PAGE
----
Tuesday, January 23, 2007

Botanical gardens vs. winter 07



This year, visits to the gardens are even better because I now have an Olympus that takes close-ups. I'll need some practice with it, though. A friend and fellow gardener was with me, trying out her equally new but much fancier Nikon on the flowers.

The amaryllis (actually hippeastrum—why can't we have just one name, preferably the correct one?) show is in bloom now. It was scheduled for all of January, but the flowers were a bit slow to perform and waited until mid-month. It's an interesting difference between museum exhibitions and this type of show—you really are at the mercy of nature. Human plans and effort can only do so much.

Anyway, here's one:

I've never been too interested in distinguishing between the various hybrids of this plant—they seem aimed chiefly at producing different colors—but they are beautiful.


Also at this time of year, the thunbergia mysorensis is in full bloom; it forms a dramatic entrance to the Victorian/herb greenhouse. The plant in the background is codiaeum (croton).


Here's my best close-up, of what I believe is a miltoniopsis orchid. Signage is always a bit of an issue at the Gardens. Labels are scattered here and there but often the plants move and the labels don't.

In fact, I'm a tiny bit peeved. There's more information provided about the model circus train installed in the Palm Dome than about most of the plants.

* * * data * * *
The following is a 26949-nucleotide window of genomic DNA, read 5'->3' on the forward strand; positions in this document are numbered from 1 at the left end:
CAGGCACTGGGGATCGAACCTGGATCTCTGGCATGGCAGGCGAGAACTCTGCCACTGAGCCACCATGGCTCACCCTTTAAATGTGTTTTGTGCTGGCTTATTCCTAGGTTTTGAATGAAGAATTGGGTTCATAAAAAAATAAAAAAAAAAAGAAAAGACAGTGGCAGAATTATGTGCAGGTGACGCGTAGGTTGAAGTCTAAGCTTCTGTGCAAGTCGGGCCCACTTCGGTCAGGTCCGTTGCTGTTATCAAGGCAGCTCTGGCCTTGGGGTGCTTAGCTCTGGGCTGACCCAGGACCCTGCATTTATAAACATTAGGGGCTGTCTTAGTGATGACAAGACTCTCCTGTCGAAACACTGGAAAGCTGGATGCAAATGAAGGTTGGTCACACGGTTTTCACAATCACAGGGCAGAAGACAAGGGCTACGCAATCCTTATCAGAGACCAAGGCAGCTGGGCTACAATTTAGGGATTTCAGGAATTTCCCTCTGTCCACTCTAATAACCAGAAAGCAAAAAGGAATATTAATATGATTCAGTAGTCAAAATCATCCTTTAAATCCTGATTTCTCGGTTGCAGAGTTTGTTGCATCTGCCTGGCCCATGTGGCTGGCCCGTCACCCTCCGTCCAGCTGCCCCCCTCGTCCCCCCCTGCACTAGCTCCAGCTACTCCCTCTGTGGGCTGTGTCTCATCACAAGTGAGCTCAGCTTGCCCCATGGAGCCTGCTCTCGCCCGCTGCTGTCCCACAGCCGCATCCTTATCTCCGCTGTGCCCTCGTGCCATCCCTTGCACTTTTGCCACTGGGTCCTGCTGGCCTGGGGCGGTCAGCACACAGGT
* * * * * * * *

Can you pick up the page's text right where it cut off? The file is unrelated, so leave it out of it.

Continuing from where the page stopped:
Still, it was a balmy break on a very cold day. And this am we had combined snow and hail. It's winter.

2 comments:

Jenn said...

"amaryllis (actually hippeastrum—why can't we have just one name, preferably the correct one?)"

I go nuts with the geranium/ pelargorium misnomers. People are so BELLIGERENT that they are going to say GERANIUM. Sigh.

And here I've been using amaryllis without knowing I should use hippeastrum. Thanks for the heads-up!

You got anymore I should take note of? I know that Cimicifugia is now Actaea. Do they do this just to drive us crazy?

Annie in Austin said...

Hippeastrum just doesn't have the same quality - would it sound the same if the little girl taking piano lessons in "The Music Man" were called Hippeastrum instead of Amaryllis?

EAL, I wonder if the lack of signage is deliberate - some places don't like to label rare and costly varieties because collectors are not always ethical in their pursuit of beautiful plants, as told in The Orchid Thief. Then again, maybe model train gardeners get more respect!

Annie at the Transplantable Rose